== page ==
La Réserve de Beaulieu, 4

November 9, 2010

On October 11, 2010, Linda, Tony and I returned to La Réserve for dinner. It was just too late in the season to sit on the terrace.
The elegant old dining room was decorated with small pots of white orchids on each table and larger ones at the ends. We could hear the piano player in the bar. We ordered glasses of La Réserve’s reserve Champagne.  Hors d’oeuvres arrived: a bowl of six accras de crevettes which were very good. The shrimp are a level above the normal codfish.

There were three other nice tidbits for each of us.

We decided on the Menu Horizon Gourmand. Extensive discussions then followed with the charming, voluble and knowledgable sommelier. We ordered a bottle of 2007 Bachelet Ramonet Morgeot Chassagne Montrachet; it was very good. This was followed by a bottle of 2000 Domaine de Trevallon rouge.

It was up to its high reputation.

Then came the start of the menu
Amuse-bouche de « La Réserve »

This was a cèpe cooked on a miniature grill which brought out its flavor in a good, unusual way. With it were two little nems of Jabugo ham and a fresh almond.

Foie gras de canard du Sud Ouest,
En terrine marbrée au Syrah,
Cœur de poire Martin Sec poché aux épices et zestes de citron

The cubes of foie gras terrine were flavorful and nicely offset by the spiced poached pear.

À la vapeur de citron de pays et piment d’Espelette,
Petits légumes de l’arrière pays,
bouillon goûté de basilic et truffes d’automne,
D’autres en tartare rafraîchi de bergamote et coquillages

The aroma of the langoustine was noticeable as soon as the plates were put in front of us. It was definitely top quality. The broth underneath had a lovely mild flavor which enhanced both the langoustine and the little mound of vegetables and shellfish.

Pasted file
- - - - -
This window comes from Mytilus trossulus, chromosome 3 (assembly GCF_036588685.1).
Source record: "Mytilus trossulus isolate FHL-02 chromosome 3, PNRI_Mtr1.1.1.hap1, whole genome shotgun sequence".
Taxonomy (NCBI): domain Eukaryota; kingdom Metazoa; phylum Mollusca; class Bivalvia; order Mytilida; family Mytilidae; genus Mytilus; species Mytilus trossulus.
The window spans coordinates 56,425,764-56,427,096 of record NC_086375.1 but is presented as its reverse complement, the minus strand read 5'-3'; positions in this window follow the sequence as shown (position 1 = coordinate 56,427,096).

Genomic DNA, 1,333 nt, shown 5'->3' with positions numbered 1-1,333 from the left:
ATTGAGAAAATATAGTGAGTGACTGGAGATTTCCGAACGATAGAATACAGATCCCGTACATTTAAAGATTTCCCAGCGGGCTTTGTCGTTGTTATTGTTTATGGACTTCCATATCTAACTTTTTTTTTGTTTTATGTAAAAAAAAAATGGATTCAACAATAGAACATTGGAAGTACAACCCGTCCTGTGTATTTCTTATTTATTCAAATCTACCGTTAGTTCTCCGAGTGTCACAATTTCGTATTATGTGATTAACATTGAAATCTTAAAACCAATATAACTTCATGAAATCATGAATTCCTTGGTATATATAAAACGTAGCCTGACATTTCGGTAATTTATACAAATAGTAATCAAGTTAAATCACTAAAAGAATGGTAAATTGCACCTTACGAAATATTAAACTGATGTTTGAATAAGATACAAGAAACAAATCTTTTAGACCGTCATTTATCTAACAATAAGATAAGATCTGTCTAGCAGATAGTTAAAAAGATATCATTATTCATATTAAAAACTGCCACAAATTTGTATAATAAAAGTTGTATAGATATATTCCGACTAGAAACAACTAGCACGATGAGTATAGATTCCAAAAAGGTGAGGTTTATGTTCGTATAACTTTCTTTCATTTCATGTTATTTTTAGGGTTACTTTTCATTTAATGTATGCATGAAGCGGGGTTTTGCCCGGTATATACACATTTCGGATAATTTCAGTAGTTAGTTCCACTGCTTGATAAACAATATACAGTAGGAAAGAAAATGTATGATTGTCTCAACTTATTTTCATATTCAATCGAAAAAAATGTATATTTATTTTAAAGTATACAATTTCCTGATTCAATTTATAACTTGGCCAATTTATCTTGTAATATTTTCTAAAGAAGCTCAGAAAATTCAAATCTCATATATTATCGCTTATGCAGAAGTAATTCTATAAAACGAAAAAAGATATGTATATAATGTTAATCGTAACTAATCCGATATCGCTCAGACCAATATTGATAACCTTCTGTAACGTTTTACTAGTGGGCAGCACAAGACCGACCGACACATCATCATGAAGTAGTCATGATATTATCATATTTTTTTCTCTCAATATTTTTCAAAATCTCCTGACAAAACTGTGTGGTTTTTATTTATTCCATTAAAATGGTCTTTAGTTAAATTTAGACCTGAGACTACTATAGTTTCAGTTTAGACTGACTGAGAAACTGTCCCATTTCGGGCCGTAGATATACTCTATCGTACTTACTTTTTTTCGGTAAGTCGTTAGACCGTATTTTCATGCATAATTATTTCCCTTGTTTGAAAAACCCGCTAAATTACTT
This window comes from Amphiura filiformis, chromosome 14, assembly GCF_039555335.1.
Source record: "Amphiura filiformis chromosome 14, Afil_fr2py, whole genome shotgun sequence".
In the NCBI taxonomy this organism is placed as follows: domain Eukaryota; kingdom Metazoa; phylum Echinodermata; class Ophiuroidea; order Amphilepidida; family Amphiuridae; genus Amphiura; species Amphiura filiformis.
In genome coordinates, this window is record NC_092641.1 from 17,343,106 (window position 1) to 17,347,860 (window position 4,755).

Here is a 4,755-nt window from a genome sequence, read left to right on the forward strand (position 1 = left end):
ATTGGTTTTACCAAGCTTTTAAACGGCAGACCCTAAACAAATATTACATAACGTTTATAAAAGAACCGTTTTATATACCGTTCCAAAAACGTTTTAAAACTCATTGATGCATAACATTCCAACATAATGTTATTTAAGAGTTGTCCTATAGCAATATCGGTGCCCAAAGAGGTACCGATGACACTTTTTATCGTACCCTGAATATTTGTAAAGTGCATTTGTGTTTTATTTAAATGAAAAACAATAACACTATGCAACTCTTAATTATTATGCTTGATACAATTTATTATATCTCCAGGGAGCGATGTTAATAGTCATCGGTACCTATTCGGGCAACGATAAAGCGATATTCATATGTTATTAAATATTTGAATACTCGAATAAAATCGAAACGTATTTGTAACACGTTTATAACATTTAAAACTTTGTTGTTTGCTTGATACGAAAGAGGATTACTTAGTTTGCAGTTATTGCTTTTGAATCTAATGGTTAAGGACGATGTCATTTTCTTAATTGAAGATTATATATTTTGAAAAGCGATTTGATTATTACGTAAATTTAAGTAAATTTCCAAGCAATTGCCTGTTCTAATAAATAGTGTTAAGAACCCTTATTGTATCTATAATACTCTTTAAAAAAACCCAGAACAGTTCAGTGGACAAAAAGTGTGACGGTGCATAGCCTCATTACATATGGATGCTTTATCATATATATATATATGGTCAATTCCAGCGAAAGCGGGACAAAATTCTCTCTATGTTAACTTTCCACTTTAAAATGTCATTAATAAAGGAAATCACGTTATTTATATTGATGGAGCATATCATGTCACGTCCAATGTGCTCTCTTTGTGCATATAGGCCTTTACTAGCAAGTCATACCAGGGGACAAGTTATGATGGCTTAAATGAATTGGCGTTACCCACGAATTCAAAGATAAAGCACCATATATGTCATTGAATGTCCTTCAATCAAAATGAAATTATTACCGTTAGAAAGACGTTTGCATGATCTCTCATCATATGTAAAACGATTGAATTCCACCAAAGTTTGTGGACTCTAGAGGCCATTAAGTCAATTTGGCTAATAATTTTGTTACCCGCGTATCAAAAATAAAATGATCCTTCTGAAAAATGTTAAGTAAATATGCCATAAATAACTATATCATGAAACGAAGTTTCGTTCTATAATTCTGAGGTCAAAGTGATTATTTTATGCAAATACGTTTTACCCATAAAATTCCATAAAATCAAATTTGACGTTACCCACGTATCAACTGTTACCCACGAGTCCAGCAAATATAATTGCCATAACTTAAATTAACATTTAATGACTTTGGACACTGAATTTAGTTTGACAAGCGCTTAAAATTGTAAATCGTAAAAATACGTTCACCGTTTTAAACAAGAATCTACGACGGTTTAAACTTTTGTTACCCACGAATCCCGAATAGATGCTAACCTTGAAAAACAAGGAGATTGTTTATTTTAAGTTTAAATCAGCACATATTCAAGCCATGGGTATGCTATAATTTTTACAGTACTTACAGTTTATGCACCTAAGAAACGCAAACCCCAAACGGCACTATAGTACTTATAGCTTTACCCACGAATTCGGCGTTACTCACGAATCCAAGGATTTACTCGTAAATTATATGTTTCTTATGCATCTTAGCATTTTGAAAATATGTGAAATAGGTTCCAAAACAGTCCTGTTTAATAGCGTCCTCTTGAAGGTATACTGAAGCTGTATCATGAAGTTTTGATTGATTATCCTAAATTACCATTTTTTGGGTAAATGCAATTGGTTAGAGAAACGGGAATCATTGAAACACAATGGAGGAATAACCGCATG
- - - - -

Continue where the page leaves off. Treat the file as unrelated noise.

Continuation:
Loup sauvage,
Cuit basse T°,
glacé d’une réduction de carotte / orange,
Légumes dans l’esprit d’une barigoule à la coriandre fraîche,
Jus iodé émulsionné d’une huile de Bouteillan

The piece of Mediterranean sea bass was also top quality and perfectly cooked. It had been topped with a carrot-orange glaze. The seafood broth frothed with olive oil enhanced both the fish and the mixed vegetables. 

Agneau laiton de l’Aveyron,
Filet en croûte d’herbes,
selle gratinée aux épices saté et pignons de pin,
Blanc de blette glacé au jus,
cannelloni de ricotta au vert et olives niçoises

A thick loin chop of young lamb had been dressed with herbs. A piece of saddle of lamb was cooked with a crust of pine nuts with oriental spices. A cannelloni filled with ricotta had been formed from chard leaves and was on top of a large braised chard rib. The whole dish was rich and full of interesting flavors.

Linda’s and my dessert was
Figues noires / Raisins / Brousse de Montagne,
Fine meringue craquante flambée sous vos yeux,
Chutney de figues et pignons de pin,
Brousse de montagne frappée au thym citronnelle

The flaming of the meringue made it hot and crusty. The variety of flavors and textures in the dessert made it interesting and enjoyable.